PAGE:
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Argentina

Introduction: Although Argentina never produced or used nuclear weapons, from the 1960s to 1990s, Argentina’s uranium-based nuclear program and its ballistic missile program were the source of international concern. This concern was mainly based on the stated intention of the Argentine government to build nuclear weapons, and to proliferate missile technologies to other countries. Moreover, Argentina refused to join the nuclear Non-Proliferation Treaty (NPT) until February 1995, and its nuclear facilities were not covered by any safeguards agreement in the 1960s and 1970s.

When authoritarian rule ended in the early 1980s, the nuclear program was placed under civilian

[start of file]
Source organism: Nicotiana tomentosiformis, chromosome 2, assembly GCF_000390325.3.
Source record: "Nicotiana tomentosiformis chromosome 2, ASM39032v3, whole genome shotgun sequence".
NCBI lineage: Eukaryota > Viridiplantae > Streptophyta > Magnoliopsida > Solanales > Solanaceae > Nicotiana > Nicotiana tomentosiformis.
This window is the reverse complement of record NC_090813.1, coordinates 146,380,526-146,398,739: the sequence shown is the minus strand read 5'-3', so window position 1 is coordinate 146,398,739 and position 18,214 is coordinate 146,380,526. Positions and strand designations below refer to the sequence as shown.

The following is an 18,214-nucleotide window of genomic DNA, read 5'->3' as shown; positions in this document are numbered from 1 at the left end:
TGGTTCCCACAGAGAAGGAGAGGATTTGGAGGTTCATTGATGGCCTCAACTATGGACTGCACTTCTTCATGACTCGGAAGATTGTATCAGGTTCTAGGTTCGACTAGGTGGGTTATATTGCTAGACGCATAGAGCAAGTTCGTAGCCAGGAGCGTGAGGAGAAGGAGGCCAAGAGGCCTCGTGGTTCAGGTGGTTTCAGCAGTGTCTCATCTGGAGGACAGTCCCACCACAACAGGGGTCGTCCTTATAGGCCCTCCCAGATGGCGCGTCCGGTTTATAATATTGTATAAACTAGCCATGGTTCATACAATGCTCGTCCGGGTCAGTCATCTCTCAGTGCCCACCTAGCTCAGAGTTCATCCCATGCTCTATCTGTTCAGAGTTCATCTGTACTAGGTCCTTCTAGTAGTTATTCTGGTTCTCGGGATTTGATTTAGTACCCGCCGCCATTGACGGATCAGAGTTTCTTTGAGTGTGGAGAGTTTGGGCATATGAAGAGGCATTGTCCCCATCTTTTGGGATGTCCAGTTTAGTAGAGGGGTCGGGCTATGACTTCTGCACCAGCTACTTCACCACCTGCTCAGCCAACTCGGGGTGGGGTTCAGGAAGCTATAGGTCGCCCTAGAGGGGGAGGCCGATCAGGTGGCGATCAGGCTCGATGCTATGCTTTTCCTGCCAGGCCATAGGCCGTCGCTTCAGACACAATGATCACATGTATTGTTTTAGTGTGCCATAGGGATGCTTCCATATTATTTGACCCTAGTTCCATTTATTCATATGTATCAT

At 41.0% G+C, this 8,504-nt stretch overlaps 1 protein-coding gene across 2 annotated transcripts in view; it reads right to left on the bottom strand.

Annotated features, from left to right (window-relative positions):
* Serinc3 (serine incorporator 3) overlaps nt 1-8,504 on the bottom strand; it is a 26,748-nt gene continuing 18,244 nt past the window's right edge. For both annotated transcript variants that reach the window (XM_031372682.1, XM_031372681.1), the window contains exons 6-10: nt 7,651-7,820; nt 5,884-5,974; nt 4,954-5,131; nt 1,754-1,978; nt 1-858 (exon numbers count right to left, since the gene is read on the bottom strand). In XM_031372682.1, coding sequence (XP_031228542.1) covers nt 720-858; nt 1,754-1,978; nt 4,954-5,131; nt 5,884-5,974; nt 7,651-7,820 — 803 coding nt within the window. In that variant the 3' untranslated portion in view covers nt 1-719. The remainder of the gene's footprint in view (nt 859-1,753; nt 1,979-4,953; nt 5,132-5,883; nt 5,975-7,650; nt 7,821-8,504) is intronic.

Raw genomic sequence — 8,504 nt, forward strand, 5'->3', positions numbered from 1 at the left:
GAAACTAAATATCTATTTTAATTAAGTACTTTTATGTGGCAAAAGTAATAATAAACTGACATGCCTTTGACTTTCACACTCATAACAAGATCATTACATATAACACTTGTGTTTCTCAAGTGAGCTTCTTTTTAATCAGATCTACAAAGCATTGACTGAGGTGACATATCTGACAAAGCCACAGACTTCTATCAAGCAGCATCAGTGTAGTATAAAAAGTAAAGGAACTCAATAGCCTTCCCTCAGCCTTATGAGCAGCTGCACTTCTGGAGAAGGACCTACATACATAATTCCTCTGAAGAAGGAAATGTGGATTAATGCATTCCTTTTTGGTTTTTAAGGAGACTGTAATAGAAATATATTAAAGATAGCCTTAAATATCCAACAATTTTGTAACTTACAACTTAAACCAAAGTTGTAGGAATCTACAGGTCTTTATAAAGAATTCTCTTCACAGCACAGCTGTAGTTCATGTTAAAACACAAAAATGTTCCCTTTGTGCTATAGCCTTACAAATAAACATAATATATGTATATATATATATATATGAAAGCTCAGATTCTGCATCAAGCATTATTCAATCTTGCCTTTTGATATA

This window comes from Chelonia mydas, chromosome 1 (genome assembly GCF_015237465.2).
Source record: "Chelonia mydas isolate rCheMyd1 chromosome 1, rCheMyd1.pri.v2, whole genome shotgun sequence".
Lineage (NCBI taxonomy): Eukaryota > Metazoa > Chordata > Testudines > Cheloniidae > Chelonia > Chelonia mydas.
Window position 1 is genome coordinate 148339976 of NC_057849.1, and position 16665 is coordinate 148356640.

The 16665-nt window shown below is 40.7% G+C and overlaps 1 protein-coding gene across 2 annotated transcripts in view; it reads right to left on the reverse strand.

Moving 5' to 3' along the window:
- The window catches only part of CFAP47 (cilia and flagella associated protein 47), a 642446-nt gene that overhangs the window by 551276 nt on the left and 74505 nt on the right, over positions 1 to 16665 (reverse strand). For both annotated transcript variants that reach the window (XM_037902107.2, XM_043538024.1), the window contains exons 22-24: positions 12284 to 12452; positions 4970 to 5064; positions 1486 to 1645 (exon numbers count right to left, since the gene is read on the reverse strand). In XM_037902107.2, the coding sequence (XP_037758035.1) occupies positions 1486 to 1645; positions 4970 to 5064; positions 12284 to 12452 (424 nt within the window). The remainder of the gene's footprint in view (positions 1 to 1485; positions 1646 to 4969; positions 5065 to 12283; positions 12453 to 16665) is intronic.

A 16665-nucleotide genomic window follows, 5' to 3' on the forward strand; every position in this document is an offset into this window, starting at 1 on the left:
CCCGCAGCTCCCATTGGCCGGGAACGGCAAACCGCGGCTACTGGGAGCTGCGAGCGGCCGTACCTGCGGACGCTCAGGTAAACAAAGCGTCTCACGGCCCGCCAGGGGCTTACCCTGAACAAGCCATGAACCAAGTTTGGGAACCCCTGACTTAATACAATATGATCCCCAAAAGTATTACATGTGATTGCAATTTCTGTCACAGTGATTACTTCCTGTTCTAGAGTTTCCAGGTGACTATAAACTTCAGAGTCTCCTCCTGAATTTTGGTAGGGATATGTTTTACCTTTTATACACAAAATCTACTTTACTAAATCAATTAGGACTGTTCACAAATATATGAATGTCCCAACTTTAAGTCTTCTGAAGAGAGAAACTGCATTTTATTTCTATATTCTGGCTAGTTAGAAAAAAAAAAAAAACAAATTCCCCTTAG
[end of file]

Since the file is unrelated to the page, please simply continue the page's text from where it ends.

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control. A policy of rapprochement with Argentina’s regional rival Brazil led to the creation of a bilateral inspections body for nuclear materials and sites in both countries called the Brazilian-Argentine Agency for Accounting and Control of Nuclear Materials (ABACC). Under pressure from the United States, the Argentine government began to dismantle its missile program in 1993 and joined the Missile Technology Control Regime (MTCR), as well as various export control groups. The accession to the Treaty of Tlatelolco in 1994 and the NPT in 1995 led to further adherence to international nonproliferation norms.

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